When United Nations troops kill residents of the Haitian slum Cité Soleil, friends and family often place photographs of exiled President Jean-Bertrand Aristide on their bodies. The photographs silently insist that there is a method to the madness raging in Port-au-Prince. Poor Haitians are being slaughtered not for being “violent,” as we so often hear, but for being militant; for daring to demand the return of their elected president.
It was only ten years ago that President Clinton celebrated Aristide’s return to power as “the triumph of freedom over fear.” So what changed? Corruption? Violence? Fraud? Aristide is certainly no saint. But even if the worst of the allegations are true, they pale next to the rap sheets of the convicted killers, drug smugglers and arms traders who ousted Aristide and continue to enjoy free rein, with full support from the Bush Administration and the UN. Turning Haiti over to this underworld gang out of concern for Aristide’s lack of “good governance” is like escaping an annoying date by accepting a lift home from Charles Manson.
Even after her death, it seems the attacks on Zahra Kazemi will not end. It was only two months ago that Canadians were stunned by new evidence that the Montreal photojournalist was tortured to death while in Iranian custody. Kazemi was arrested in June 2003 while taking photographs outside of a prison in Iran, the country of her birth. To punish her for this transgression, Kazemi’s captors raped and beat her, according to a doctor who fled Iran to tell the story.
Close to two years later, there are new attempts to cover Kazemi’s lens, to prevent her photographs from reaching public eyes – only now the censorship is happening inside her adopted country of Canada. Last week Montreal’s Cote St. Luc Library removed five of Kazemi’s photographs from display after Jewish patrons complained of alleged “pro-Palestinian bias”; they left up the rest of the exhibition, which had already been displayed in Paris. Kazemi’s son, Stephan Hachemi, called the removal of the Palestinian photographs “a violation of my mother’s spirit” and rightly demanded that the library show the entire exhibit or nothing at all. So the library took down the entire show.
Gordon Brown has a new idea about how to “make poverty history” in time for the G-8 summit in Scotland. With Washington so far refusing to double its aid to Africa by 2015, the British Chancellor is appealing to the “richer oil-producing states” of the Middle East to fill the funding gap. “Oil wealth urged to save Africa,” reads the headline in London’s Observer.
Here is a better idea: Instead of Saudi Arabia’s oil wealth being used to “save Africa,” how about if Africa’s oil wealth was used to save Africa—along with its gas, diamond, gold, platinum, chromium, ferroalloy and coal wealth?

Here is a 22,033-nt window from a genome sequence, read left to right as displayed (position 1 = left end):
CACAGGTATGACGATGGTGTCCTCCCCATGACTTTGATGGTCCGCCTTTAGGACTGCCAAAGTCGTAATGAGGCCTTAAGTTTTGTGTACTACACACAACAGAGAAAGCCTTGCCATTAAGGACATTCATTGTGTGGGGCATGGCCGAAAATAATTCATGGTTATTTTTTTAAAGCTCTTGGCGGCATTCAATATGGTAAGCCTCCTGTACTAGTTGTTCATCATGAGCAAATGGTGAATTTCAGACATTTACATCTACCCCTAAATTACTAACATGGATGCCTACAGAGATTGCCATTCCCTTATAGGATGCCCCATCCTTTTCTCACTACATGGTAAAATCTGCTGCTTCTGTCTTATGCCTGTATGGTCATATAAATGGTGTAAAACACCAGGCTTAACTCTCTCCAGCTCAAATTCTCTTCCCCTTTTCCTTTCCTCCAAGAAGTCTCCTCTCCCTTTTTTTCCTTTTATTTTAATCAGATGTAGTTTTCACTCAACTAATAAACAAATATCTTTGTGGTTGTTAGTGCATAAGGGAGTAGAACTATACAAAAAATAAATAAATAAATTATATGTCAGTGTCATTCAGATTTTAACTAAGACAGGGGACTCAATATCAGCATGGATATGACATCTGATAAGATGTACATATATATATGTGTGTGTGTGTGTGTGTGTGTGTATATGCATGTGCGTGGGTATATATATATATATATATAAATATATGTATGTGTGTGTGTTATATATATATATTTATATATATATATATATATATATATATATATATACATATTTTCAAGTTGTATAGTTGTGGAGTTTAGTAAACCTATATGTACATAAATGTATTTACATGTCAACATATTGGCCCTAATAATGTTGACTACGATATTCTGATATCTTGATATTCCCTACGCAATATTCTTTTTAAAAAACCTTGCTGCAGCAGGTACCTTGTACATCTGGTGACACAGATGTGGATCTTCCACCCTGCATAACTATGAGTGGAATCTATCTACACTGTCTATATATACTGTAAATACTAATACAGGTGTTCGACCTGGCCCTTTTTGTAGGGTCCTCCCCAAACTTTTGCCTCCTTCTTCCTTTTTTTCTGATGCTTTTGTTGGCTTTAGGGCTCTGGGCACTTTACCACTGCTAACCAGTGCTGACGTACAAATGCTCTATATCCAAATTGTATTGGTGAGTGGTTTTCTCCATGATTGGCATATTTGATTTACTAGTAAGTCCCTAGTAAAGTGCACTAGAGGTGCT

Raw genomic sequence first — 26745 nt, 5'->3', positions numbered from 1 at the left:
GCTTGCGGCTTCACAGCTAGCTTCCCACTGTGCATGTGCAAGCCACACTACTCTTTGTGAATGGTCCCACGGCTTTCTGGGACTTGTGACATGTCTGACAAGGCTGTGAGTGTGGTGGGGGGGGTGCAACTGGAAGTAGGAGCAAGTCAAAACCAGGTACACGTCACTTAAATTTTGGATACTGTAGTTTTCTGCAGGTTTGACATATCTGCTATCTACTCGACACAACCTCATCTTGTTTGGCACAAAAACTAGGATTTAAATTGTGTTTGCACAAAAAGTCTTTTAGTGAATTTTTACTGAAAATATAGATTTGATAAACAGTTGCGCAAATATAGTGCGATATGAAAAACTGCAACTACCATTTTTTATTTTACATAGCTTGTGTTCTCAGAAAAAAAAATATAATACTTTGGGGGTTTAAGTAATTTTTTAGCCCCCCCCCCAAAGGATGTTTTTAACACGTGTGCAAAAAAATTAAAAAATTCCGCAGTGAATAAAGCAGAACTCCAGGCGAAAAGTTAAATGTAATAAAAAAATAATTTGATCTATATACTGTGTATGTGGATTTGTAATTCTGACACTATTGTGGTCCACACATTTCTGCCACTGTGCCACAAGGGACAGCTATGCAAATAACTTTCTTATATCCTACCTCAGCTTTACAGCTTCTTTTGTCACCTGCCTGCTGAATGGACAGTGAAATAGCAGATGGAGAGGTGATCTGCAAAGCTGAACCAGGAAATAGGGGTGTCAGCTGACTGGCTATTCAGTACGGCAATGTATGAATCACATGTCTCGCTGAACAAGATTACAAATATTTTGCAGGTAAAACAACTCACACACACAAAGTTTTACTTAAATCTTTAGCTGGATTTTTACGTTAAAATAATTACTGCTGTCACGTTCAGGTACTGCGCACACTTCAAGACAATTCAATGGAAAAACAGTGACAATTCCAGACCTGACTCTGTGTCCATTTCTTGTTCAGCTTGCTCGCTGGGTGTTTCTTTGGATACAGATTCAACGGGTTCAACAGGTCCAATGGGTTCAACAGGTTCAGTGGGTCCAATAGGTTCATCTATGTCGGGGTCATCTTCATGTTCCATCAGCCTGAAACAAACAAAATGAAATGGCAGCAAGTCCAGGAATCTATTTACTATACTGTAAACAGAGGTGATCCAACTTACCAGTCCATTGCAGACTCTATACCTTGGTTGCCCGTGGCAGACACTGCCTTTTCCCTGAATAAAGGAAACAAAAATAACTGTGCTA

Brace yourself for a flood of gruesome new torture snapshots. Last week, a federal judge ordered the Defense Department to release dozens of additional photographs and videotapes depicting prisoner abuse at Abu Ghraib.
The photographs will elicit what has become a predictable response: Secretary of Defense Donald Rumsfeld will claim to be shocked and will assure us that action is already being taken to prevent such abuses from happening again. But imagine, for a moment, if events followed a different script. Imagine if Rumsfeld responded like Col. Mathieu in "Battle of Algiers," Gillo Pontecorvo's famed 1965 film about the National Liberation Front's attempt to liberate Algeria from French colonial rule. In one of the film's key scenes, Mathieu finds himself in a situation familiar to top officials in the Bush administration: He is being grilled by a room filled with journalists about allegations that French paratroopers are torturing Algerian prisoners.
I recently caught a glimpse of the effects of torture in action at an event honoring Maher Arar. The Syrian-born Canadian is the world's most famous victim of "rendition," the process by which US officials outsource torture to foreign countries. Arar was switching planes in New York when US interrogators detained him and "rendered" him to Syria, where he was held for ten months in a cell slightly larger than a grave and taken out periodically for beatings.
Arar was being honored for his courage by the Canadian Council on American-Islamic Relations, a mainstream advocacy organization. The audience gave him a heartfelt standing ovation, but there was fear mixed in with the celebration. Many of the prominent community leaders kept their distance from Arar, responding to him only tentatively. Some speakers were unable even to mention the honored guest by name, as if he had something they could catch. And perhaps they were right: The tenuous "evidence"—later discredited—that landed Arar in a rat-infested cell was guilt by association. And if that could happen to Arar, a successful software engineer and family man, who is safe?